4Men Only Straight Talk Features Black Doctors
By Dianne Anderson
Black men are being called to man up for an upcoming life-saving prostate health awareness event where they can freely ask – or anonymously write down – what’s stopping them from getting tested.
This time around, no women are allowed.
Rev. Gary McKinney said that before COVID-19, they averaged about 50 to 60 in attendance. He said keynote speaker is Dr. Melvin Seard, a UCI urologist, as well as other Black health professionals at the event.
Since COVID-19, they are attracting new men to the church, and he is trying to get the word out to create an environment for them to connect with someone who looks like them.
He said it helps the men to be more proactive.
“The event here is to get men to change their lifestyle to include the testing and going to the doctor as part of men taking care of themselves,” said Rev. McKinney, Men’s Ministry Coordinator/President.
“We have so many older men, trying to get them to change, sometimes is a challenge,” he said.
In the past, the event has brought in many in the community for testing, but this time they want to get the men back into the fold to find out about what they’ve been missing during the pandemic. The event covers heart disease, and prostate cancer with straight talk from cancer survivors and doctors.
Charles Hutchinson, a church member and prostate cancer survivor, has participated in the church health events for several years.
He said that men are naturally squeamish on the topic, and especially reluctant to talk about it in front of the ladies.
“We’ve had men very engaged and involved asking questions, we’ve established a psychologically safe environment where men feel comfortable asking questions about the challenges they face,” he said.
On Saturday, October 1, the 4Men Only health awareness event will be held from 9:00 a.m. to 1:00 at Fellowship Hall, Second Baptist Church located at 4300 West Minster Avenue in Santa Ana.
In the past, women have attended to support their husbands or relatives, but this event is more confidential with anonymous input, and to get answers with counseling and coaching.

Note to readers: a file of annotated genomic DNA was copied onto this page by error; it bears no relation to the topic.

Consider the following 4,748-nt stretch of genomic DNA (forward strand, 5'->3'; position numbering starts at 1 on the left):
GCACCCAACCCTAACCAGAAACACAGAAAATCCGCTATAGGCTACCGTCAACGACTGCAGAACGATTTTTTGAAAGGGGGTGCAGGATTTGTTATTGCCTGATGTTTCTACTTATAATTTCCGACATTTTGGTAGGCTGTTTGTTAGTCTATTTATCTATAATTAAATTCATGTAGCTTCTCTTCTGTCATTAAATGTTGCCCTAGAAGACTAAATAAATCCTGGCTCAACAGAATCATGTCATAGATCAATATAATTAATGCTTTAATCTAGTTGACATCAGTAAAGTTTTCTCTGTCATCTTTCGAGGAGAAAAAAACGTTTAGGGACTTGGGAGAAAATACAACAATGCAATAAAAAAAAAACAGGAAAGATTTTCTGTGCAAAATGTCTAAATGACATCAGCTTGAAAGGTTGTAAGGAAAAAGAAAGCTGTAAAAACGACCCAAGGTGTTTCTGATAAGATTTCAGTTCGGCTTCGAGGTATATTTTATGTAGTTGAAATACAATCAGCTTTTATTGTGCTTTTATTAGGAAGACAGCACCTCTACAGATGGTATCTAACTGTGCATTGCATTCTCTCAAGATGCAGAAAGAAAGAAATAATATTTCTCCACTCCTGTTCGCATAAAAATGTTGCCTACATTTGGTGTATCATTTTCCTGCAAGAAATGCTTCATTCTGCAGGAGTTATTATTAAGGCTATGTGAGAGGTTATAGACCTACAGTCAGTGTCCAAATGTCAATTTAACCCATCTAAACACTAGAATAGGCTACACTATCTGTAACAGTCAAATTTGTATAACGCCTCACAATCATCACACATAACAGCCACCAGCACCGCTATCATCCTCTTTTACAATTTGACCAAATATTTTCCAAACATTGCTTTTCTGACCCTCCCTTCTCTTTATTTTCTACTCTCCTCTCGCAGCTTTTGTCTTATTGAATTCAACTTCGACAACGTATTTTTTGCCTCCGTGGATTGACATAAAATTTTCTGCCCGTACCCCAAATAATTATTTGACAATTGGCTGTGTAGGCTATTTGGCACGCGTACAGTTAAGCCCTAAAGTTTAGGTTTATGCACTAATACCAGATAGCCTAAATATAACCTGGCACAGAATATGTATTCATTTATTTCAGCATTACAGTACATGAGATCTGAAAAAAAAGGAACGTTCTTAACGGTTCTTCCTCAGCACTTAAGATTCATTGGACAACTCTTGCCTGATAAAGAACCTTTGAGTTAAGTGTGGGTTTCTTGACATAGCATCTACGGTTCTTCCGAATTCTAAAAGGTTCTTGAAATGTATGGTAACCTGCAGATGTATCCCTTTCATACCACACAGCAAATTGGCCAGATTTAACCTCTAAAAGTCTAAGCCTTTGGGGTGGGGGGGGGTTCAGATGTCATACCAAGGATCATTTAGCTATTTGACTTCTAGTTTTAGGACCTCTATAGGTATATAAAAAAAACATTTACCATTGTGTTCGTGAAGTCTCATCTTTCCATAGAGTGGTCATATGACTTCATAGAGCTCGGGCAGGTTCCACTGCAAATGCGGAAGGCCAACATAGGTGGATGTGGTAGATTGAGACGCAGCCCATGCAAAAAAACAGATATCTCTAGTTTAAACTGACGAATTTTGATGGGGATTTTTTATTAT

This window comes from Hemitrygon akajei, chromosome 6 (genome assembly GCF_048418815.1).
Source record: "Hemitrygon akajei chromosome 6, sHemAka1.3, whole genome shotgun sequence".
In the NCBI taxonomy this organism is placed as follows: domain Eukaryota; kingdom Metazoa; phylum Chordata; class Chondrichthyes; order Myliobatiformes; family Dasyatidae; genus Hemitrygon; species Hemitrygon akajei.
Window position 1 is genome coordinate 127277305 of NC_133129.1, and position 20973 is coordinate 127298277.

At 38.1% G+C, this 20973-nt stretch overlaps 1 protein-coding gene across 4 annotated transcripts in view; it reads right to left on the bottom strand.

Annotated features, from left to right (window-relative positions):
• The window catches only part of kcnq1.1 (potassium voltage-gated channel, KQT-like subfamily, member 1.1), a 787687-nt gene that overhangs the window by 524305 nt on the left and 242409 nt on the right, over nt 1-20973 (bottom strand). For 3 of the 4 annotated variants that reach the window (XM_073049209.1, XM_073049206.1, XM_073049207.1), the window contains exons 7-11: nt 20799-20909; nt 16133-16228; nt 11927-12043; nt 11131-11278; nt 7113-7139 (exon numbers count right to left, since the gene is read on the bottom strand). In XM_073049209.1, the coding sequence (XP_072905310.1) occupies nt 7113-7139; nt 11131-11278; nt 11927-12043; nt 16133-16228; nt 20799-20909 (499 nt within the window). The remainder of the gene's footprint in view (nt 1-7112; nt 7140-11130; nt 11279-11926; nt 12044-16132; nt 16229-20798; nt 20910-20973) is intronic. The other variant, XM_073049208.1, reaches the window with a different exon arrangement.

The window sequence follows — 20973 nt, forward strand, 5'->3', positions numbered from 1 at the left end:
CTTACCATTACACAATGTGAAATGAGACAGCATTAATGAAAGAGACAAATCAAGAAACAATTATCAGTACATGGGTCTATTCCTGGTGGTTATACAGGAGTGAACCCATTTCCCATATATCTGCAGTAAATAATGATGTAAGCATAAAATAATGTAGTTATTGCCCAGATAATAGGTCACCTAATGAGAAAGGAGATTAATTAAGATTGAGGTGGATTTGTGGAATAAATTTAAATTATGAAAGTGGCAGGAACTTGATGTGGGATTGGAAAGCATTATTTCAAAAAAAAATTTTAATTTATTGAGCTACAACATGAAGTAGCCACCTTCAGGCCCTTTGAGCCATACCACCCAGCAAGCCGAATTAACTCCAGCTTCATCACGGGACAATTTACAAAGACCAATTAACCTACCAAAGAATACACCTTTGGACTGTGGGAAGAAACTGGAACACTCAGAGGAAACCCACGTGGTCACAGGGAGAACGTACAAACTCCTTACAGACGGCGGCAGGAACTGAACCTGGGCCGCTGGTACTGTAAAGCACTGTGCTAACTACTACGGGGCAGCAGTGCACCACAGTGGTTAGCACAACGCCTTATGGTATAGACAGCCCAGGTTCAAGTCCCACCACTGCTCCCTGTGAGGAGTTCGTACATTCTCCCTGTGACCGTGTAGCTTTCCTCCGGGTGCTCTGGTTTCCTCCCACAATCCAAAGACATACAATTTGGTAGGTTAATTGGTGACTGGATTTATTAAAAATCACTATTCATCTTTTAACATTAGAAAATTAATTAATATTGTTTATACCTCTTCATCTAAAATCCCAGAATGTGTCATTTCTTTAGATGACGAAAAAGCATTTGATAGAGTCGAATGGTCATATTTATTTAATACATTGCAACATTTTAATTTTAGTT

“We’re going to take natural precautions to make it as comfortable as possible,” Hutchinson said. “We’ll hand out cards to the men if they don’t want to raise their hands, they can write their questions on cards, and handed to speakers.”
One of their members had been ill and attended an event, where he learned he had prostate cancer, and the doctor was able to extend his life.
The health event also wants to establish different avenues for the men to connect with their doctors, learn what to expect, and receive information and follow-up resources.
“We lost the momentum that we had prior to COVID. We’re re-establishing that, that’s why we wanted to primarily focus on the doctor speaking, and that’s why we are thinking about semi-annual,” he said.
Hutchinson also goes back to his urologist every six months to continue testing to make sure there is no potential growth, and said that the experience motivated him to help others.
“That’s how I got part of the men’s health at the church,” he said. “I always tell men to go get their prostate checked. We’re very supportive to get men tested, get their PSA’s, and their physicals.”
None among them are eager to get the DRE, Digital Rectal Exam, known as the dreaded finger test, along with the PSA Blood test, but it represents survival.
Dr. Melvin Seard, a urologist with UCI, said the PSA is very accurate.
Black men are 2.5 times more likely than white men to die of prostate cancer, but Dr. Seard said that if they get similar health treatment as white men, they will have similar health outcomes as white men.
The disparity goes away with early diagnosis and quality treatment.
Dr. Seard with UC Irvine Medical Center, spends one day a week with other UCI staff at the VA Long Beach Healthcare System. In health studies, especially in the VA where Black men have access to quality care, he said Black men are thriving.
He said early detection, early diagnosis and comparable treatment end up with similar outcomes to the majority population.
“Despite the epidemiology that says we have a high incident and higher death rate, even with that being caught on time and treated appropriately, the outcome is no different,” he said.
He feels that working in the Long Beach community presents an opportunity to share life-saving information with Black men.
But for the most part, testing everywhere was very sporadic during the pandemic, and the data is not yet available on how hard the community was hit for lack of getting screened.
Another aspect is that Black men generally avoid the test.
“The historical violation of Black men, all those things are inherent and an understandable deterrent,” he said. “But most men will say, ‘I will give in to a blood test.’”
Both tests are recommended, but he said the PSA is very reliable.
“Neither is foolproof, you can have someone false positive or false negative with either, but in terms of bang for the buck. PSA is the preferred test,” he said.
For more information on upcoming events, email email@example.com